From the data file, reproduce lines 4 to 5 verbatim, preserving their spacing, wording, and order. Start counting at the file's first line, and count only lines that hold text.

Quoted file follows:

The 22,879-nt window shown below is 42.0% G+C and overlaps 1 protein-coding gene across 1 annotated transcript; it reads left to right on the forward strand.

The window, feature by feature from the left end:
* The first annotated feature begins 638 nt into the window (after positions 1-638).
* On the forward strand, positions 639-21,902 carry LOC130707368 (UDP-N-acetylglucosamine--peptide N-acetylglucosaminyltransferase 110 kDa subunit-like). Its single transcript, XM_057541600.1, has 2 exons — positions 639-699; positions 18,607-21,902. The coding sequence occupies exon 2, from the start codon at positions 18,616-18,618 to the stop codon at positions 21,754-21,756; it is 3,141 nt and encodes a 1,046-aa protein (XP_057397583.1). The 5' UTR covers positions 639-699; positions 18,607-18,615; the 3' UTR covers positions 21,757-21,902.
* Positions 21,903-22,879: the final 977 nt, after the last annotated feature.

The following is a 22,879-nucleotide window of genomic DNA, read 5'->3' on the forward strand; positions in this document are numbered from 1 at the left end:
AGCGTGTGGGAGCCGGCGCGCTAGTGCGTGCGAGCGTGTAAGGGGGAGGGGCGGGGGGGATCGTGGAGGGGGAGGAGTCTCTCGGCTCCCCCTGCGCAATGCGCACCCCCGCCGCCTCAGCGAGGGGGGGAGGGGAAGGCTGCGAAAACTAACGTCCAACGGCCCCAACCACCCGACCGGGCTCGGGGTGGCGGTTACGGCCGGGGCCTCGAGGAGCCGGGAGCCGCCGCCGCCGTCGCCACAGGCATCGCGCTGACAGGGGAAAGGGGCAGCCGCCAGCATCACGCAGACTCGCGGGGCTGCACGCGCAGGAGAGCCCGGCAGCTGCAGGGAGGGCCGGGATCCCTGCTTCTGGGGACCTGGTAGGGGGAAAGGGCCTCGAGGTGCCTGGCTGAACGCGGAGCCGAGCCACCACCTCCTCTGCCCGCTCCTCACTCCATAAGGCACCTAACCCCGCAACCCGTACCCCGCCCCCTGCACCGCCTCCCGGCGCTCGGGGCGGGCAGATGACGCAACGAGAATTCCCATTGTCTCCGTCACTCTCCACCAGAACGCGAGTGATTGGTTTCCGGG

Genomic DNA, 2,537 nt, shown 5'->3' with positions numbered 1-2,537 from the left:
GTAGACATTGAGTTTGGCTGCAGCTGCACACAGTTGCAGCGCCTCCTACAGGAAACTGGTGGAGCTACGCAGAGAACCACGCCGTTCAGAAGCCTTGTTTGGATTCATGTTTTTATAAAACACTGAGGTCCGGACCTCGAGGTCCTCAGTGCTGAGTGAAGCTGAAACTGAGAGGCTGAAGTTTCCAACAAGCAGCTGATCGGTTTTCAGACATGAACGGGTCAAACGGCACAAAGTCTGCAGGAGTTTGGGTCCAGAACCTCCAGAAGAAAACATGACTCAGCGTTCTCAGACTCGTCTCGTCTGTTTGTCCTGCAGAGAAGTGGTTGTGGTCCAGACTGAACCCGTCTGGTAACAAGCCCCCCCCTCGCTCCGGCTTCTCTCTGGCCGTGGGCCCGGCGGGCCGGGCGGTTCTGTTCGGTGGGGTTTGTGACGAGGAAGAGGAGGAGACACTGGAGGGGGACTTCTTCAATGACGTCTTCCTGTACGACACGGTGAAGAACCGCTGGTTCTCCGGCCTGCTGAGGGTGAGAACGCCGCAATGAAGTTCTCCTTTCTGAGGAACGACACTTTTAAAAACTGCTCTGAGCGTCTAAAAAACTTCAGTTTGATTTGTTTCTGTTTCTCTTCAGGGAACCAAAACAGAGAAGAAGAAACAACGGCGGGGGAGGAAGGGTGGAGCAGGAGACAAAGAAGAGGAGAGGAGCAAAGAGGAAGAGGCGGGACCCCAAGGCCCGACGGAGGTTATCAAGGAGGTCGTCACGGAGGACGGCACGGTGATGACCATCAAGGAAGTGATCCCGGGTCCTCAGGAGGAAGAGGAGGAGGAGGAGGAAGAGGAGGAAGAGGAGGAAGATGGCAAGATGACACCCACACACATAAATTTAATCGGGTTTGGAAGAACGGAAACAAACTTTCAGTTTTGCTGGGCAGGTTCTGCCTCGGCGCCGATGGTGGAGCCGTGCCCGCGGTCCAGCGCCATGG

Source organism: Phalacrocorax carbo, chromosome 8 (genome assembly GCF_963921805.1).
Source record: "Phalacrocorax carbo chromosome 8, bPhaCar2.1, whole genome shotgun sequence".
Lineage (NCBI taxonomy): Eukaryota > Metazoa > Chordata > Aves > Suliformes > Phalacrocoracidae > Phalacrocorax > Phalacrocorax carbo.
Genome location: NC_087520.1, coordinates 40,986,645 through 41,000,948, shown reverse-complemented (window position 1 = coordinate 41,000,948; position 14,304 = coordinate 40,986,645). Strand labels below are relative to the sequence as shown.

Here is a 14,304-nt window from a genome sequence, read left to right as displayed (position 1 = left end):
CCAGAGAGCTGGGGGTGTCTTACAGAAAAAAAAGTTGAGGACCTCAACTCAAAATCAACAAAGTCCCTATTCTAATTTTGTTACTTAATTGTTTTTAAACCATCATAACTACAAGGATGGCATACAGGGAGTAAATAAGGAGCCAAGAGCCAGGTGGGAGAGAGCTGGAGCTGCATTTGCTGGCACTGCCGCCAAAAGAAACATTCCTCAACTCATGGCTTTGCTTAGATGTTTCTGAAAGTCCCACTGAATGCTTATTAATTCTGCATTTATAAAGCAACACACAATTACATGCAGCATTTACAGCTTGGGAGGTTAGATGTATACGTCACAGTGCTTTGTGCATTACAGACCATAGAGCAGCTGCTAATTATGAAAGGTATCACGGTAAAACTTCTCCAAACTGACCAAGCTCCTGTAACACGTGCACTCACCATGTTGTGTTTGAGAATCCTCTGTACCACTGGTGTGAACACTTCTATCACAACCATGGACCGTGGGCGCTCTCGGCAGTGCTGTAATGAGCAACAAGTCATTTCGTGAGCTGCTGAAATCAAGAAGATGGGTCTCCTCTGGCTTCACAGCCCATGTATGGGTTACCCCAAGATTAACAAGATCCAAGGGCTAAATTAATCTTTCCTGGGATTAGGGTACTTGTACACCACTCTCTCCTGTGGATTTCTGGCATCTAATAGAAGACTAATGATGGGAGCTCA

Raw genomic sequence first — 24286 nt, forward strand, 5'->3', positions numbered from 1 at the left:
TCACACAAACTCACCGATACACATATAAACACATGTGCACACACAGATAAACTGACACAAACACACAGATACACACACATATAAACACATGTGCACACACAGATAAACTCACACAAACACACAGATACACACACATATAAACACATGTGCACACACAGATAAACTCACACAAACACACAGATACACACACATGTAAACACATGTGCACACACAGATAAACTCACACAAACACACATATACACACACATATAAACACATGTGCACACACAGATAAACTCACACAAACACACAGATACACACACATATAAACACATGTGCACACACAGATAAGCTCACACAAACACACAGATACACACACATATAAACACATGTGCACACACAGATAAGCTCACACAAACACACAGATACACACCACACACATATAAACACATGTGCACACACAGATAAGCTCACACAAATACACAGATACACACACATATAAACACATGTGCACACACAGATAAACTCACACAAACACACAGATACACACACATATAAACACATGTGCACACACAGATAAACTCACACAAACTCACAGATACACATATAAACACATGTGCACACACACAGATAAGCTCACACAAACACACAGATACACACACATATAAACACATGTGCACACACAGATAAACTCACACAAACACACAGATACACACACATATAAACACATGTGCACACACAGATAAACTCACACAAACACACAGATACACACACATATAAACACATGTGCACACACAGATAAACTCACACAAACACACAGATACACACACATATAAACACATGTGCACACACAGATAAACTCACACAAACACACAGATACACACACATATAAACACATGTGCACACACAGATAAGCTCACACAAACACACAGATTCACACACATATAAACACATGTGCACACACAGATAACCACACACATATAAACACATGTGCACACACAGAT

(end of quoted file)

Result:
* On the forward strand, positions 639-21,902 carry LOC130707368 (UDP-N-acetylglucosamine--peptide N-acetylglucosaminyltransferase 110 kDa subunit-like). Its single transcript, XM_057541600.1, has 2 exons — positions 639-699; positions 18,607-21,902. The coding sequence occupies exon 2, from the start codon at positions 18,616-18,618 to the stop codon at positions 21,754-21,756; it is 3,141 nt and encodes a 1,046-aa protein (XP_057397583.1). The 5' UTR covers positions 639-699; positions 18,607-18,615; the 3' UTR covers positions 21,757-21,902.
* Positions 21,903-22,879: the final 977 nt, after the last annotated feature.